Cilantro (Coriandrum sativum) is an annual herb used in numerous recipes from various cultures. It’s also known by different names, including coriander, Mexican parsley and Chinese parsley.
It’s been cultured for at least 5000 years. Many Egyptian tombs contain seeds of this herb. That’s likely because the seeds were considered some type of aphrodisiac.
Interestingly, when discussing its seeds, they are usually referred to as coriander. I don’t know why this is, but I think it has something to do with coriander’s Spanish translation as well as the genus name.
Cilantro’s botanical origin is generally considered to be in the Mediterranean region, but it has been grown and used in China for centuries. It was also one of the first herbs to be brought to the Americas, and it soon became part of Mexican and Central American cuisine.
This herb is one of the most widely distributed and used plants in the world. It is a component of cuisines from all over the world. All parts of the plant are edible. They are eaten both raw and cooked. Sometimes oils are extracted from the seeds.
Cilantro is unique among herbs in that the foliage and the seeds have no similar flavor. I use chopped celery or celery seed interchangeably to acquire the desired flavor, but that doesn’t work with cilantro.
Cilantro or coriander seeds have a citrusy smell and taste, while foliage has a musky smell and only a slight hint of citrus flavor. Some even consider it soapy. That’s a genetic taste trait. I’ve heard many folks claim they like coriander spice but hate cilantro.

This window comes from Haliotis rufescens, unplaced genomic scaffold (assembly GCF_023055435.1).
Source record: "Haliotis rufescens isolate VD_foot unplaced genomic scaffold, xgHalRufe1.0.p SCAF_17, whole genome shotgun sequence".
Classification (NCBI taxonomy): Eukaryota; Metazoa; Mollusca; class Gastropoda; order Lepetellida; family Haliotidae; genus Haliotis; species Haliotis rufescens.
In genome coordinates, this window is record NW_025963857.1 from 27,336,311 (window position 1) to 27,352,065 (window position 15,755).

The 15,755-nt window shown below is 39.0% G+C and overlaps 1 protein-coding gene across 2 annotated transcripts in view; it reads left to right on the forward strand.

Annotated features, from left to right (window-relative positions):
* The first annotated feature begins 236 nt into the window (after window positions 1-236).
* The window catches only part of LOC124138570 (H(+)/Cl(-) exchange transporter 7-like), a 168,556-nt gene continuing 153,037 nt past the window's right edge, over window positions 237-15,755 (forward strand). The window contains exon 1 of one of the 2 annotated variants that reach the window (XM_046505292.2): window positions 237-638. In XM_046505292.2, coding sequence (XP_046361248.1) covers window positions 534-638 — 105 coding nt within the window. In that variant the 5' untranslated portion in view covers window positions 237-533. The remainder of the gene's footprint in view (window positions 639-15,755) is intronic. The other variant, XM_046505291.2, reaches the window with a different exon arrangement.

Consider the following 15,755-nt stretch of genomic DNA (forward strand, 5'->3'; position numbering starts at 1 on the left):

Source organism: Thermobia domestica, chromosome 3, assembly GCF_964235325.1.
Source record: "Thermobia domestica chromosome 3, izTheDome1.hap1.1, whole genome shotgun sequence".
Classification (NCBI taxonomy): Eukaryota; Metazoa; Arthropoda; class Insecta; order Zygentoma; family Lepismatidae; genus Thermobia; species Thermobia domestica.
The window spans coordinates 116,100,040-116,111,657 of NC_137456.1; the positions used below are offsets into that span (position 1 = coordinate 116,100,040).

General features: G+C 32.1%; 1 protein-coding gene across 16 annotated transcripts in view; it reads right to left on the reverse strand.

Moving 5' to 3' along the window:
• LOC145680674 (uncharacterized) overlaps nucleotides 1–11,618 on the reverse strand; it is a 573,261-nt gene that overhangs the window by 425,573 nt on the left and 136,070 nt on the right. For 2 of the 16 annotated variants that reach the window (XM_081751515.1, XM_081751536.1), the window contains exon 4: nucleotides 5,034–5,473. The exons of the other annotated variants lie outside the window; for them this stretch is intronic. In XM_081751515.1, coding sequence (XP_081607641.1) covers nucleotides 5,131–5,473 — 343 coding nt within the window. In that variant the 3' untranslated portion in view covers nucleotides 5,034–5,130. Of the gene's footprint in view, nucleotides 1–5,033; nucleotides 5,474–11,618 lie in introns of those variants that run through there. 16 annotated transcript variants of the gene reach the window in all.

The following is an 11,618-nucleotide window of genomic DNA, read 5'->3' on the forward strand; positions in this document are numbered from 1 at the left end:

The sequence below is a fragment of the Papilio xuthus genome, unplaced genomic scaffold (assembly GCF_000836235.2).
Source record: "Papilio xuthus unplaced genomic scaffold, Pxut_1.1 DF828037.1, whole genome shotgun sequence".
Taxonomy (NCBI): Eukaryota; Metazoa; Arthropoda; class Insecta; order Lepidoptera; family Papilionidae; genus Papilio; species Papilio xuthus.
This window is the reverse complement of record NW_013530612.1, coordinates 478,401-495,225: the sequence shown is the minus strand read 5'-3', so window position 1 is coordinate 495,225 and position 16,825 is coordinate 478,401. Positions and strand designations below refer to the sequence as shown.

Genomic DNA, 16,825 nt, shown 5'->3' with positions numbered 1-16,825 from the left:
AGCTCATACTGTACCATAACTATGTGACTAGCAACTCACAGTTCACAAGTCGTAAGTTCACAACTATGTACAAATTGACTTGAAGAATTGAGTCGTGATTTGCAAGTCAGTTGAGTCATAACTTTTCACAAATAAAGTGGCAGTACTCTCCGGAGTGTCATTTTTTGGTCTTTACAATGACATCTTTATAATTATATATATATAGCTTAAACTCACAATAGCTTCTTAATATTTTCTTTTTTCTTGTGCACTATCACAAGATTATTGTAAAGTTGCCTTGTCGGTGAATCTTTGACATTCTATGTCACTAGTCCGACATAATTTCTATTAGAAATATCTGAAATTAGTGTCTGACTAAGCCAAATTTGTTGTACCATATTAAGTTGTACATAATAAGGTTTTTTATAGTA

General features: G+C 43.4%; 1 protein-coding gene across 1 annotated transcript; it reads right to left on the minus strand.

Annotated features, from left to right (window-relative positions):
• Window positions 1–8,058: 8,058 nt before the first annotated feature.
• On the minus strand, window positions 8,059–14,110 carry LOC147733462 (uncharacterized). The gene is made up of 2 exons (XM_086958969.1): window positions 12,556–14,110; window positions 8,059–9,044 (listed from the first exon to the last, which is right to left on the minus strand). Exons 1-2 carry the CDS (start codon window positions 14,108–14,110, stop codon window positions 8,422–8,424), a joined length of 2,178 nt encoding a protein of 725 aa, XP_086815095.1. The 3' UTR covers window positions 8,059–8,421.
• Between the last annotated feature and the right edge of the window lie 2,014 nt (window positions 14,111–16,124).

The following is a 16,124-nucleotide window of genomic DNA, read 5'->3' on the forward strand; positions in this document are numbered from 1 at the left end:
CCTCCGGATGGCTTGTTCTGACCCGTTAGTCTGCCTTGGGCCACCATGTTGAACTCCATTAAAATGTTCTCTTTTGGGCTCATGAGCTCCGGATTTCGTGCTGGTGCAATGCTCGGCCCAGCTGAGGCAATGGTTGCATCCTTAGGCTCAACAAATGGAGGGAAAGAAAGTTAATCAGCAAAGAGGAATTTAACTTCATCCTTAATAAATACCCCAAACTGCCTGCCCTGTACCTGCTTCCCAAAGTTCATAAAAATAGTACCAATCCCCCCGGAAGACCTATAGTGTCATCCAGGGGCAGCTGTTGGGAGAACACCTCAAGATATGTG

Cilantro grows best in near neutral well-drained soils. Plants thrive in full sun, but they tolerate shade. They can even be grown in a sunny window indoors. Plants are annuals, but they self-seed, so replanting the following season is sometimes unnecessary.
Cilantro plants usually grow one to two feet tall and can be cut frequently. They tolerate summer heat but grow best in spring and fall. Blossoms attract bees and other pollinators.
Like many herbs, cilantro is prone to attack from aphids and other soft-bodied insects like thrips and spider mites. Usually washing plants off with mild dish detergent will solve the problem.
Cilantro is a generous source of antioxidant chemicals. Like many other spices, it also can help preserve food. It has anti-fungal and anti-bacterial properties.
Herbalists claim many benefits from consuming cilantro. Among them are reducing swelling and inflammation of arthritis, better bone health, improving digestion, reducing bad cholesterol and blood sugar levels and improving vision and eyestrain. I assume the latter is due to the carotenoid antioxidants.
I guess it all boils down to whether you like the taste of cilantro to determine if you use it in cooking. I consider it indispensable in salsa and guacamole. I’m also not among the folks that consider the flavor soapy.
As far as preserving cilantro, I’m not a fan. It’s fresh or nothing. Dried cilantro has only a fraction of the flavor, so I consider it a waste of time to dry it. Pureeing and freezing it is an option though.
Ted Manzer teaches agriculture at Northeastern High School.
No, it does not dry well at all.
It is amazing how it got so popular all around the world just in relatively recent history.